The Best Goalies Aren’t Fearless They Just Understand How To Work With Their Fear
I’ve heard terms for goalies such as Psycho, Crazy, you name it. But that’s really not true. Goalies are some of the most introspective people I know. They are critical of themselves and they are tacticians in how to stop the ball.
Fear comes from a lack of information. That’s it. If there is fear, the goalie lacks the proper information on how to deal with that situation to stop the ball. That’s it. With enough information the goalie can stop all shots and be confident when he or she does. It’s that easy.
If shots are coming that raise the fear level the goalie is just saying, “Hey, I don’t know how to stop that thing yet. Back off to a level where I can.”
Coaching Tips To Ease Fear
First things first…
Get The Shooters To Back Off
The first remedy for fear is to get the shooters to shoot from further away. Tell them to shoot from a certain distance and no closer. I used to mark the field with spray paint and say, “Cross this line and die.” Or you can put down a stick, a sweatshirt, a pylon. Anything that the shooters could see. As my goalies get better I move the line.
It’s easier for a shooter to shoot from further out than trying to get them to slow their shots down. When they do that they become less accurate which isn’t fun. I mean who wants to chase balls down behind the cage.
Put On More Equipment
If you’re getting hurt with balls hitting your body you need to wear more equipment. It’s that simple. Don’t think that by wearing more equipment it’s going to slow down your reaction time. I have yet to see that proven so until I do I don’t buy it. The level of confidence that you feel in your head will far outweigh the weight of any additional equipment.
It’s not like you’re wearing chain mail or something like that.
If you don’t feel “cool” because you’re wearing too much equipment do this:
Wear it for warm up. I used to take a ton of shots off my forearm in warm up but I never seemed to get hit there during the game. So I made this little pad that I taped on my forearm and then I took it off once the game started. It’s that simple.
Now I have to give you a hard time about looking cool. Your goal is to not look cool. Your goal is to stop the ball. And with that comes doing the things you need to do to build your confidence and stop the ball. If that means you need to wear more equipment then do it.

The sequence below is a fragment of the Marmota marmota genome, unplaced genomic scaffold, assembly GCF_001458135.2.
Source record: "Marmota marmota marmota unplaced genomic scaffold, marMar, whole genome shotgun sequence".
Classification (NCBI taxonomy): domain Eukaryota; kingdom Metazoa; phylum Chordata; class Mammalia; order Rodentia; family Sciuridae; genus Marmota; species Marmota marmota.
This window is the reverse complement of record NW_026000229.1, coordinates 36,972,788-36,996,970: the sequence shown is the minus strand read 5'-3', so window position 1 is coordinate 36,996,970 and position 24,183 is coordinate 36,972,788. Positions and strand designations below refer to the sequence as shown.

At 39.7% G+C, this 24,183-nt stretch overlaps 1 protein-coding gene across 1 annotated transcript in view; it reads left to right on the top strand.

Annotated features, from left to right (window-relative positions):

Another great way to deal with fear, but have shots taken from the same distance is to have the shooter use tennis balls. By using tennis balls you are still getting a similar velocity of shot but your brain knows that if you get hit with one of those balls it’s not going to sting nearly as much as if you were using a real lacrosse ball.
If you live near a tennis center they always have old tennis balls that they want to get rid of. I got a garbage bag filled with balls from the tennis club near my house. I still have some of them in the bottom of my ball bag now too.
Shooting with tennis balls also helps the shooter. The lighter ball forces them to have more sensitive hands. So don’t think that by asking the shooters to shoot with a tennis ball is a bad thing. It’s actually good for them!
It’s important that you never lose your confidence to begin with. Every day in the cage you should feel safe and confident. Shooters should shoot from a specific range until you feel ready to go closer. Keep this in mind, “It’s easier for shooter to shoot 100% than to try and shoot slower and accurately”
Make sure you’re wearing enough equipment and use tennis balls if necessary. By using the tennis balls you will eliminate the fear of getting hit with the ball so you can focus on proper movement to the ball.
Remember, where there is fear there is no learning. Keep the environment safe and positive and you will watch your goalie grow.
Please email me at firstname.lastname@example.org if you have any questions regarding this article. And I’d love to hear your stories about
how you’ve dealt with fear and conquered it. Or maybe you aren’t conquering it yet. Send me an email so we can discuss it.